- In a randomized study of immediate (same day) vs standard of care timing of ART in Haiti, early therapy improved survival. Important definitions: “immediate” = same day as HIV diagnosis; standard-of-care = only 21 days later, with counseling visits before then. This is a remarkable result, especially since 1) patients with active OIs were excluded; 2) the number of clinic visits was the same; and 3) the effect was so great a DSMB stopped the study early. Seems that starting ART right away improves engagement in care, and all of those “are they ready to start ART?” questions have been answered: YES THEY ARE.
- In the ARIA study, ABC/3TC/DTG was superior to TDF/FTC + ATV/r in treatment naive women. There were both fewer discontinuations for adverse events and fewer virologic failures in the ABC/3TC/DTG arm. The integrase-first strategy wins again, with a very similar outcome to the WAVES study, which used ECF-TAF and was blinded.
- In LATTE-2, an every 4 week schedule of cabotegravir and rilpivirine injections had fewer virologic failures than every 8 weeks at 48 weeks. One of the participants in the q8 week arm developed resistance to both rilpivirine and cabotegravir. Note that while both strategies were comparable to oral therapy, the q4 week approach will be used in the phase 3 studies based on these results. And in a funny mix-up showing how small the HIV research world is, the presenting author David Margolis was introduced as the other David Margolis. Bet the two John Bartletts have had a similar experience.
- In newly diagnosed patients with advanced HIV disease (CD4 < 100), adding raltegravir to standard ART did not improve clinical outcomes. Once again, 4 drug ART was not better than 3, though as expected HIV RNA declined faster and CD4 increased more in those receiving RAL. Called the REALITY study, this was an extraordinarily ambitious (sorry for the cliche, but it’s true) trial, conducted in multiple African countries and with 3 randomizations with a factorial design: intensive ART (this part), enhanced OI prophylaxis (see next bullet), and nutritional intervention (not presented here). This is the largest study done in advanced HIV disease, a group for whom we still have lots of questions since early mortality is so high.
- In this same vulnerable population with advanced disease, enhanced OI prophylaxis improved survival. In addition to ART, the control arm received TMP/SMX (+/- INH depending on that local policy); the enhanced group received ART plus TMP/SMX, INH, fluconazole for 12 weeks, azithromycin for 5 days, and a dose of albendazole (why not). And take a look at those entry criteria! Mortality at 24 weeks: 8.9% vs 12.2% (p< 0.04), benefits sustained at week 48. These results could change treatment guidelines for this region; the number needed to treat/live saved was only 30. For the record, my friend/colleague Trip Gulick had a similar idea for a study of “pan-prophylaxis” in the USA — in 1991 (5 years before effective ART).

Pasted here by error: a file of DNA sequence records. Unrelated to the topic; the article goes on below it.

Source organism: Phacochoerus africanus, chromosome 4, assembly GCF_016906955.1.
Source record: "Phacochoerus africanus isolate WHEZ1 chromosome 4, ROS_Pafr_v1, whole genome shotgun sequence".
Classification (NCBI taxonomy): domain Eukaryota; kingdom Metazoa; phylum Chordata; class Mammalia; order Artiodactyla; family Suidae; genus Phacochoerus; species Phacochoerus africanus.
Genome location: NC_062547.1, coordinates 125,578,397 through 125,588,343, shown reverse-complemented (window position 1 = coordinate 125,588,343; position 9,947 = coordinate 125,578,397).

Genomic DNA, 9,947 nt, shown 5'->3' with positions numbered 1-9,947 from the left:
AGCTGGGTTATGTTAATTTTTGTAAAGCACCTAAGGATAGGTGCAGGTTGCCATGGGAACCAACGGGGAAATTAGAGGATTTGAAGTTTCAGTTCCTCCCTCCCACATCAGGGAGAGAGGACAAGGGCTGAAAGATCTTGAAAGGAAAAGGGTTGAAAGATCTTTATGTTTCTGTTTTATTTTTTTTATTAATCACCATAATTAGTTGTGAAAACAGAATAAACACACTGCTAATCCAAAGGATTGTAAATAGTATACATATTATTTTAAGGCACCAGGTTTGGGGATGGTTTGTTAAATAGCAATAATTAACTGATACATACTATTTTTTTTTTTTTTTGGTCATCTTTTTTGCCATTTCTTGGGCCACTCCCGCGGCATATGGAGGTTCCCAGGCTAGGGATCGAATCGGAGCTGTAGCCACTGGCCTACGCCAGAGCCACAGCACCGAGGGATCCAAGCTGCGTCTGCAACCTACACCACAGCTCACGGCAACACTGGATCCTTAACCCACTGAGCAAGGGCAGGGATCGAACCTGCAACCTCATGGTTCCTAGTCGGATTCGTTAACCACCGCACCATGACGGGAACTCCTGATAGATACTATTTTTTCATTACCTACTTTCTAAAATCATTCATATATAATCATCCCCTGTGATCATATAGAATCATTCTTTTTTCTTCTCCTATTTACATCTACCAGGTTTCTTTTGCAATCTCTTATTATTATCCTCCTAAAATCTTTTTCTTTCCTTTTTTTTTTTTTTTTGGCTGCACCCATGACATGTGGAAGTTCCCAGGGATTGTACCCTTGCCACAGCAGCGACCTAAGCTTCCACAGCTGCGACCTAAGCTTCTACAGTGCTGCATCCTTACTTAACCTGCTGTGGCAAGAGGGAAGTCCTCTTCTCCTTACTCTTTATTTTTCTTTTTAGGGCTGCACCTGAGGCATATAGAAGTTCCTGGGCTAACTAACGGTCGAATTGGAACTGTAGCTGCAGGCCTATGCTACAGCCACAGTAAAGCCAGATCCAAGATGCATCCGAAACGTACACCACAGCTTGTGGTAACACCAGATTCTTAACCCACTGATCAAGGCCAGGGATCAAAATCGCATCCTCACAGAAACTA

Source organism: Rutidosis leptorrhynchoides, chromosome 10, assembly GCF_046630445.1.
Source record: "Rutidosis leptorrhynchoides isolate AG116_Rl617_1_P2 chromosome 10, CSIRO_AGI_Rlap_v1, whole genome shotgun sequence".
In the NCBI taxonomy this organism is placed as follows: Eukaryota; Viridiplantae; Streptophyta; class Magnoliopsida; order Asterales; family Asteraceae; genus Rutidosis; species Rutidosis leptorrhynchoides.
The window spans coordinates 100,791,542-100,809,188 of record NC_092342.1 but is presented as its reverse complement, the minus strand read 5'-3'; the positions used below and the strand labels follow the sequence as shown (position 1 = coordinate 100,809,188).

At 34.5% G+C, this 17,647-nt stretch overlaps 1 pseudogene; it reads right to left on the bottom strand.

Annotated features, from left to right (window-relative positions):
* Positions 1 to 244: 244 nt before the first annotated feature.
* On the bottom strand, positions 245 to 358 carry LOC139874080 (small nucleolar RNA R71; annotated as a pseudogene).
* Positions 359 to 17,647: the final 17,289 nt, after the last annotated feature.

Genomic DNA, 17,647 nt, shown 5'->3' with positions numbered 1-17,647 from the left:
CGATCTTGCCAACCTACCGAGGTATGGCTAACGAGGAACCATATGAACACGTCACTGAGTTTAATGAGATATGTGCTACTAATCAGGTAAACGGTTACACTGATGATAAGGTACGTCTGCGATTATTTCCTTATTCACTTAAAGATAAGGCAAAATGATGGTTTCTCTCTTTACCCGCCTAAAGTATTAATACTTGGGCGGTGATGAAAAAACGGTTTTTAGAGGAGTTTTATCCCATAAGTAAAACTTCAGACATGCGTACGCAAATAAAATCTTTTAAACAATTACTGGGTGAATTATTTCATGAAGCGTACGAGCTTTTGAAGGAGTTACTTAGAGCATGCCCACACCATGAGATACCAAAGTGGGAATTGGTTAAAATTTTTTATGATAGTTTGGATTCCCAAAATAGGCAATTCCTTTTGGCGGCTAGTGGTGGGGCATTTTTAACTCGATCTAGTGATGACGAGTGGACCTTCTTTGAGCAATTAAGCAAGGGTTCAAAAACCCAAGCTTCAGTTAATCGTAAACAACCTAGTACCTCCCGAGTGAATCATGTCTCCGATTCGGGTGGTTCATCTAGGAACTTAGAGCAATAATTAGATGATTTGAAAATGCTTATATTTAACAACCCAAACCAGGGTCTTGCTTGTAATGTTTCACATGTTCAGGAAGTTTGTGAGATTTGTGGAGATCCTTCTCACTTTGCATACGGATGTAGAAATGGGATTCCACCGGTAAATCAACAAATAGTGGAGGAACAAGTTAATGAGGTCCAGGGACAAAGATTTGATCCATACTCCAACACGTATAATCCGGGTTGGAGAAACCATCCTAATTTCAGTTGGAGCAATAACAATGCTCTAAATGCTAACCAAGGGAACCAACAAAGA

- Updated 48-week results of the dolutegravir plus lamivudine (PADDLE) study had 1/20 with virologic failure. This is a single-arm pilot trial for patients with screening HIV RNA < 100k. Notably, the one with virologic failure had entry HIV RNA > 100K and was suppressed initially, but developed low-level viremia from week 36-48. No resistance was detected, and he re-suppressed on DTG-3TC and now is on triple therapy. (A second patient died from suicide before week 48 for an overall efficacy of 90%.) We need larger studies of this strategy in a broader patient population and with longer follow-up before it is widely adapted.
- A novel formulation of once-daily raltegravir was non-inferior to standard twice daily dosing. In this randomized, double-blind trial, the once daily arm was dosed as two 600 mg tablets daily, and all subjects received TDF/FTC. While overall outcomes were virtually identical (and excellent) in both arms, the once-daily arm had 5 cases (0.9%) of emergent resistance vs zero in twice daily arm. Interestingly, both arms had a lower rate of resistance than in prior randomized studies of raltegravir in naive patients.
- In START, the patients who benefited the most from early ART had HIV RNA > 50,000, or CD4:CD8 ratio < 0.5, or age > 50, or Framingham risk scores > 10%. These individual characteristics brought the number needed to treat for benefit of early ART (CD4 > 500) down from 128 to 40-50. Important fact for stat geeks — this was a univariate analysis.
- In the PROMISE Study, pregnant women with high nadir CD4s who continued ART post delivery had better clinical outcomes than those who stopped therapy. This was an important clinical question when this study was designed in the late 2000s, but the comparison had to be stopped early when the START study results became available last year. While the primary endpoint (AIDS, severe non-AIDS events, death) showed no difference between arms, those who continued had fewer other manifestations of HIV disease — TB, bacterial infections, zoster, mucosal candidiasis.